Qantas has sunk its claws into the fat cats.

How? With a small change to the fare paying practices of the corporate travel firms that manage business accounts. It looks simple but it hurts.

Corporate agencies will now have to pay for domestic Qantas flights at the time of booking, rather than booking first and paying at the last possible moment, unless they are the full economy and full business class fares no responsible travel manager would contemplate buying in the first place.

So what you say, ordinary people who book and pay online at Qantas.com or on any other airline have always booked and paid at the same time.

Yes, but ordinary people get screwed by online booking practices every second of the day. This experience of raw pricing power and online fare manipulation is now being extended to the big end of town.

Until this change, travel management firms (like those serving banks, mining companies, telcos and other top 500 firms), have been able to do something the great unwashed can’t do: look inside the pre-internet but all powerful GDS or global distribution system to see exactly where the bargains are.

Ordinary schmucks don’t get full direct access to the GDS. It runs on protocols and key codes that are impenetrable to the point-and-click world of the consumer internet.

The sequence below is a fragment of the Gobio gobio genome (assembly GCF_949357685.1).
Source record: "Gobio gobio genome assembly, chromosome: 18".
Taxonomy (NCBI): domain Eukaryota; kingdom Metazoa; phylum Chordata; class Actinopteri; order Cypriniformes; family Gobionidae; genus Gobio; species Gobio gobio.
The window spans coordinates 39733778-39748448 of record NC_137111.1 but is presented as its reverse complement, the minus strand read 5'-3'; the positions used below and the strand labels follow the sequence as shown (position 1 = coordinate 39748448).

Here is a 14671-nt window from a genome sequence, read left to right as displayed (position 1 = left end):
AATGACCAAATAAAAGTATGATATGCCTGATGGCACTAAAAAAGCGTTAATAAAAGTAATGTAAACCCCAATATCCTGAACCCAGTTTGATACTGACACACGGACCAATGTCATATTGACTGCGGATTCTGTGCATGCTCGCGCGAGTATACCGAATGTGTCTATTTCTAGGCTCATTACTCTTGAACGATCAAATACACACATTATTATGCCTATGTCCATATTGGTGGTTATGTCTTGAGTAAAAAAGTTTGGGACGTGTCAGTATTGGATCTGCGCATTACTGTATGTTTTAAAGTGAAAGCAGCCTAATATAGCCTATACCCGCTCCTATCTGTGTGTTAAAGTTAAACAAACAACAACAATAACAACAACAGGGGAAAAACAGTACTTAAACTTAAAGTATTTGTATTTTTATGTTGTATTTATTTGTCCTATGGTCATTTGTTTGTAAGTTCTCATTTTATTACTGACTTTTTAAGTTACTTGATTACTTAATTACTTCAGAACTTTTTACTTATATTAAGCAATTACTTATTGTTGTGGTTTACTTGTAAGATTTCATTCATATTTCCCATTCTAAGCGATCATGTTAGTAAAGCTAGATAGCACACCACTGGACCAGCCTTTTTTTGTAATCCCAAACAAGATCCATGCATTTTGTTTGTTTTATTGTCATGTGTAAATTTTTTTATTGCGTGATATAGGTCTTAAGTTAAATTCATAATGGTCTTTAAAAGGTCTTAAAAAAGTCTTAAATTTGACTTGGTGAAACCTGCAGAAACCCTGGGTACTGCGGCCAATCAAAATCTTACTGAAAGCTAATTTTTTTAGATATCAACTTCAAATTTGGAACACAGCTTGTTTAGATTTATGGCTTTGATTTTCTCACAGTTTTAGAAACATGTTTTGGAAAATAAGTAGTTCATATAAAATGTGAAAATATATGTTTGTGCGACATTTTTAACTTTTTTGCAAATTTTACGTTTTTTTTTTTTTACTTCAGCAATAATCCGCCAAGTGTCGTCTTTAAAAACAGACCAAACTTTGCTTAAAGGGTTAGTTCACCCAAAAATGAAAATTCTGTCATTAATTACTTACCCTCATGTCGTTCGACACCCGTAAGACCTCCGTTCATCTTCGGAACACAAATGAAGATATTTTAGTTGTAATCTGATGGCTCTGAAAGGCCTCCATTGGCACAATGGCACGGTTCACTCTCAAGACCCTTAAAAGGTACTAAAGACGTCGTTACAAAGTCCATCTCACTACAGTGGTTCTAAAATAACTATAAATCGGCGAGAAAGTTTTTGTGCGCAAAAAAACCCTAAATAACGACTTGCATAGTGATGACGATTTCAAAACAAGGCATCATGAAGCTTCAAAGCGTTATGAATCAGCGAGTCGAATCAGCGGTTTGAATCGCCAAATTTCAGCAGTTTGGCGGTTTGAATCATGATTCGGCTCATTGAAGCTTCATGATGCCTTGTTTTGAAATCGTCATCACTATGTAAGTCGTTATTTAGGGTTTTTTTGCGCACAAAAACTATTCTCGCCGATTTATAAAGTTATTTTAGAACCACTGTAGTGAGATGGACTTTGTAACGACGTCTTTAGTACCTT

For example, a corporate firm might book a company employee on a flight for next Wednesday by GDS today and not make payment until Wednesday morning when its automated fare and availability checking program goes DING and spots a $99 seat on the same flight where full economy is $499.

So the corporate account server then matches last week’s booking to that morning’s super cheapie, which otherwise might have gone to a backpacker, and justifies its transaction or service fee to the client of say, $30, with a total net saving of $370.

Airlines around the world are insanely jealous of ‘downstream’ corporate travel managers getting between them and their most frequent and thus most valuable customers and, like Qantas this week, are changing the rules of engagement whenever possible to ensure that those most able to pay get kept away from deals aimed at fickle price sensitive and infrequent travellers.

Of course, a clever travel agent can still strike back by arbitraging the cost of cancelling an expensive booking and substituting the last minute deals that appear on agent-only GDS screens, but that is another area where every carrier is trying seal off all the escape routes from a full fare to a cheaper fare.

Peter Fray

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